There are several reasons the previous indirect measurement of the CSE trait was considered a limitation of CSE research:[14]

  1. Length: Direct scales are able to measure the underlying trait in a fewer number of items.
  2. Validity: Direct scales are likely to be more valid because they are designed to measure the underlying trait itself rather than indicators of the trait.
  3. Consistency: Most traits in contemporary personality research are measured with relatively short, direct scales.

The core self-evaluations scale (CSES)Edit

The CSES consists of 12 items, and uses a five-point Likert scale (i.e., strongly disagree, disagree, neutral, agree, strongly agree) to score responses. Sample items are below:[14]

  • "I am confident I get the success I deserve in life."
  • "Sometimes I feel depressed."
  • "Sometimes when I fail I feel worthless."
  • "I am filled with doubts about my competence."
  • "I determine what will happen in my life."

Important outcomesEdit

Job satisfactionEdit

One of the more consistent and significant relationships that has been examined in the literature is the relationship between core self-evaluations and job satisfaction.[1][3][9][18][19] In fact, when Judge et al. (1997)[1] developed the construct of core self-evaluations, they did so in an effort to identify a valid dispositional predictor of job satisfaction. Since the creation of this construct in the Judge et al. (1997) study, research has continued to support the relationship between core self-evaluations and job satisfaction, which suggests that people who appraise themselves positively (i.e., rate themselves highly on core self-evaluations) are more likely to be satisfied with their jobs. Additional research has also confirmed that CSE traits can predict job satisfaction over time.[18][20] People who have positive core-self evaluations are likely to be satisfied with their jobs throughout the duration of their lives spent in the work environment.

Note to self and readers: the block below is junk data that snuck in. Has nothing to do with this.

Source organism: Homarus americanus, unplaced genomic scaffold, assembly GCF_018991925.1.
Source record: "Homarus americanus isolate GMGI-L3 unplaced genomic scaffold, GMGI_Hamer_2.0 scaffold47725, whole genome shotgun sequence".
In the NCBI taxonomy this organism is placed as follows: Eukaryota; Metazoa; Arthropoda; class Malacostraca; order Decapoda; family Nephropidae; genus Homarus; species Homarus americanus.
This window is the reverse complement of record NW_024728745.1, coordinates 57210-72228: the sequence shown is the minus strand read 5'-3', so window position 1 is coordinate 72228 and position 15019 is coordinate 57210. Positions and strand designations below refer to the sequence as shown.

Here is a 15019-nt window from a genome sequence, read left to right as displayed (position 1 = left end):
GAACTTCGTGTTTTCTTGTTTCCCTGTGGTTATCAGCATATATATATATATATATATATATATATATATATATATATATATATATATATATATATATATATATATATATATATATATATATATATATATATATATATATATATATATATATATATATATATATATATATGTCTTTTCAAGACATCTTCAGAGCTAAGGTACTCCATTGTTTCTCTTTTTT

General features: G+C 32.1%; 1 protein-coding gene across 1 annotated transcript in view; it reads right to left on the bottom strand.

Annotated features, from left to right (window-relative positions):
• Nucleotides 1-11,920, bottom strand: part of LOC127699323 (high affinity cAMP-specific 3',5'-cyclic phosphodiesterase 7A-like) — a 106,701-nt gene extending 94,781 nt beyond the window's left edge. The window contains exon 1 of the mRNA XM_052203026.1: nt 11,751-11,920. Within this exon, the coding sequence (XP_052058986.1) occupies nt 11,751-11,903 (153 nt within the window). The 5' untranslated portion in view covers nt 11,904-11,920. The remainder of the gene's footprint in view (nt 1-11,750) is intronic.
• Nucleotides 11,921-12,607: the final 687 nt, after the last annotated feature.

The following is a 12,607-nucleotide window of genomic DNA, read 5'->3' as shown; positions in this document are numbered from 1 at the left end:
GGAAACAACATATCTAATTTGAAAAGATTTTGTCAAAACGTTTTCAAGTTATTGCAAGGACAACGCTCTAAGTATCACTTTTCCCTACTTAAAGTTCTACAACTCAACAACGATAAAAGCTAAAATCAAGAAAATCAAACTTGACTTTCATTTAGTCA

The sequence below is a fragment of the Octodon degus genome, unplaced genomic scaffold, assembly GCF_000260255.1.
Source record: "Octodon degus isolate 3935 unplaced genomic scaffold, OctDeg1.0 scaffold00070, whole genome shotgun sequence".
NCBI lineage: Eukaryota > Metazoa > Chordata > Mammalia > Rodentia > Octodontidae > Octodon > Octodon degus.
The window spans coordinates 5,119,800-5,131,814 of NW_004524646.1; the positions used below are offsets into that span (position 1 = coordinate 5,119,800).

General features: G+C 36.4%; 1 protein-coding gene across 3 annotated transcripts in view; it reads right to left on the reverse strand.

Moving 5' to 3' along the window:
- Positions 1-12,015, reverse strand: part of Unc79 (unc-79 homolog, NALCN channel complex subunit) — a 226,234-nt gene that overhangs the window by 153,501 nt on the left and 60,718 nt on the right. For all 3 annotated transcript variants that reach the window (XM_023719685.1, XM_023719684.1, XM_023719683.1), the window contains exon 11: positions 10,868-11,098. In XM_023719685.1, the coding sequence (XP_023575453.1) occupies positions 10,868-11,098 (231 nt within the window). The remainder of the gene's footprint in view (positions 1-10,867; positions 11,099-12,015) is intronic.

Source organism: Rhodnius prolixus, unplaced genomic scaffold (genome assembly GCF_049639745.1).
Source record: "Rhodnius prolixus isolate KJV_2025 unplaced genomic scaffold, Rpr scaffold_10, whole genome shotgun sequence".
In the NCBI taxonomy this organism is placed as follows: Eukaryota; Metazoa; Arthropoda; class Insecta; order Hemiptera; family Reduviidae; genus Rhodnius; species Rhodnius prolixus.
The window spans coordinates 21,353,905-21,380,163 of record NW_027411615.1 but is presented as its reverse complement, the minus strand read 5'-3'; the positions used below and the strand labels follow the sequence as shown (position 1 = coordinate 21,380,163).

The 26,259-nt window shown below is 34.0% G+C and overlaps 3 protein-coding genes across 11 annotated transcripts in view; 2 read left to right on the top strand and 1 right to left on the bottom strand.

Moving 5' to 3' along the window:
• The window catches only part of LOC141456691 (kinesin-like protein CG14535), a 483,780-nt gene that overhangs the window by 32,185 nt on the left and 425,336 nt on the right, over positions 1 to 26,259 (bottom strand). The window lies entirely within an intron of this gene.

Job satisfaction is an outcome of core self-evaluations that has become well-established throughout psychological literature. However, Judge et al. (1997)[1] suggest that researchers investigate other variables that may influence this relationship. In response, subsequent literature began to examine the influence of a variety of other constructs on the relationship between core self-evaluations and job satisfaction.

The role of perceived job characteristicsEdit

Job characteristics are attributes of the job that people traditionally find important, including the extent to which they identify with the tasks they are doing (identity), the extent to which they are assigned diverse tasks (variety), extent to which they feel their work affects others (significance), extent to which they receive productive feedback from their job (feedback), and the extent to which they feel they are allowed to make their own decisions at their job (autonomy).[21] These characteristics play an important role in influencing the relationship between an individual's core self-evaluations and their satisfaction with their job. Studies have found that perceived job characteristics partially mediate the relationship between core self-evaluations and job satisfaction.[3][20][22] In other words, a person who appraises themselves positively (i.e., has high core self-evaluations) and has acquired a job which encompasses the aforementioned characteristics of identity, variety, significance, feedback, and autonomy, will be more likely to be satisfied with the job.

There have been various theoretical explanations for this mediation relationship addressed in the literature. Primarily, it is suggested that the relationship between core self-evaluations, job characteristics, and, thus, job satisfaction can be explained by two possible mediation models. The first model, known as the action mediation model, suggests that individuals' respective levels of core self-evaluations influence the actions they take to obtain work with the proper job characteristics.[1] According to this model, those with high core-self evaluations will be more likely to seek out job environments that allow them to make positive conclusions about their work. In other words, those who have positive appraisals of themselves (i.e. high core self-evaluations) will be more likely to search for and obtain jobs that have the necessary job characteristics and will consequently have high job satisfaction.[20] The action mediation model also explains that an individual high in core self-evaluations may take more action to alter the characteristics in a job he or she has already obtained. For example, high core self-evaluation individuals may be more likely to seek feedback than low core self-evaluation individuals and, thus, will perceive higher levels of feedback at their job and higher job satisfaction.[22]